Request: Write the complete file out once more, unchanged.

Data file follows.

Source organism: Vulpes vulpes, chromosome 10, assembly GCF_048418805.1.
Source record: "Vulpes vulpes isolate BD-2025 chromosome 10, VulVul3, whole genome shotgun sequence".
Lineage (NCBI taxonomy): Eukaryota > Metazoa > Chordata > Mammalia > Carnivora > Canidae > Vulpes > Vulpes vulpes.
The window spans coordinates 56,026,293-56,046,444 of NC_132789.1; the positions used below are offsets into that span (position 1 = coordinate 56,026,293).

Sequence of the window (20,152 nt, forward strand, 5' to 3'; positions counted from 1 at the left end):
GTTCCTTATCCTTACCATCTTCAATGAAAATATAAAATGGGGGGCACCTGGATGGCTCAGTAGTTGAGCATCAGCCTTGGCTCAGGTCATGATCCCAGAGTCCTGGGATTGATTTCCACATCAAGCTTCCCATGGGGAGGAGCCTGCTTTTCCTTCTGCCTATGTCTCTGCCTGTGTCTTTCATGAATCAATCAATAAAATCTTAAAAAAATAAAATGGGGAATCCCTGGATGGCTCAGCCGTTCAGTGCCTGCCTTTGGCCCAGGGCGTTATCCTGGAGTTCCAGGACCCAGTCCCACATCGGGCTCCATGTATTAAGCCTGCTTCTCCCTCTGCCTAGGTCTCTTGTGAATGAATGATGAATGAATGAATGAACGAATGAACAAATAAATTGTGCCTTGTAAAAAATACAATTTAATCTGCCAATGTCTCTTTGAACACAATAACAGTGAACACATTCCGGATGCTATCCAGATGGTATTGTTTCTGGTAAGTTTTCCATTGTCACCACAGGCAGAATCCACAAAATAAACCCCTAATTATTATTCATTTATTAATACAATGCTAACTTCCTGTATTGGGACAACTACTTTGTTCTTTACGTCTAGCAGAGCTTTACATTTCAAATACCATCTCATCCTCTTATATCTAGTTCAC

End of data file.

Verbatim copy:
Source organism: Vulpes vulpes, chromosome 10, assembly GCF_048418805.1.
Source record: "Vulpes vulpes isolate BD-2025 chromosome 10, VulVul3, whole genome shotgun sequence".
Lineage (NCBI taxonomy): Eukaryota > Metazoa > Chordata > Mammalia > Carnivora > Canidae > Vulpes > Vulpes vulpes.
The window spans coordinates 56,026,293-56,046,444 of NC_132789.1; the positions used below are offsets into that span (position 1 = coordinate 56,026,293).

Sequence of the window (20,152 nt, forward strand, 5' to 3'; positions counted from 1 at the left end):
GTTCCTTATCCTTACCATCTTCAATGAAAATATAAAATGGGGGGCACCTGGATGGCTCAGTAGTTGAGCATCAGCCTTGGCTCAGGTCATGATCCCAGAGTCCTGGGATTGATTTCCACATCAAGCTTCCCATGGGGAGGAGCCTGCTTTTCCTTCTGCCTATGTCTCTGCCTGTGTCTTTCATGAATCAATCAATAAAATCTTAAAAAAATAAAATGGGGAATCCCTGGATGGCTCAGCCGTTCAGTGCCTGCCTTTGGCCCAGGGCGTTATCCTGGAGTTCCAGGACCCAGTCCCACATCGGGCTCCATGTATTAAGCCTGCTTCTCCCTCTGCCTAGGTCTCTTGTGAATGAATGATGAATGAATGAATGAACGAATGAACAAATAAATTGTGCCTTGTAAAAAATACAATTTAATCTGCCAATGTCTCTTTGAACACAATAACAGTGAACACATTCCGGATGCTATCCAGATGGTATTGTTTCTGGTAAGTTTTCCATTGTCACCACAGGCAGAATCCACAAAATAAACCCCTAATTATTATTCATTTATTAATACAATGCTAACTTCCTGTATTGGGACAACTACTTTGTTCTTTACGTCTAGCAGAGCTTTACATTTCAAATACCATCTCATCCTCTTATATCTAGTTCAC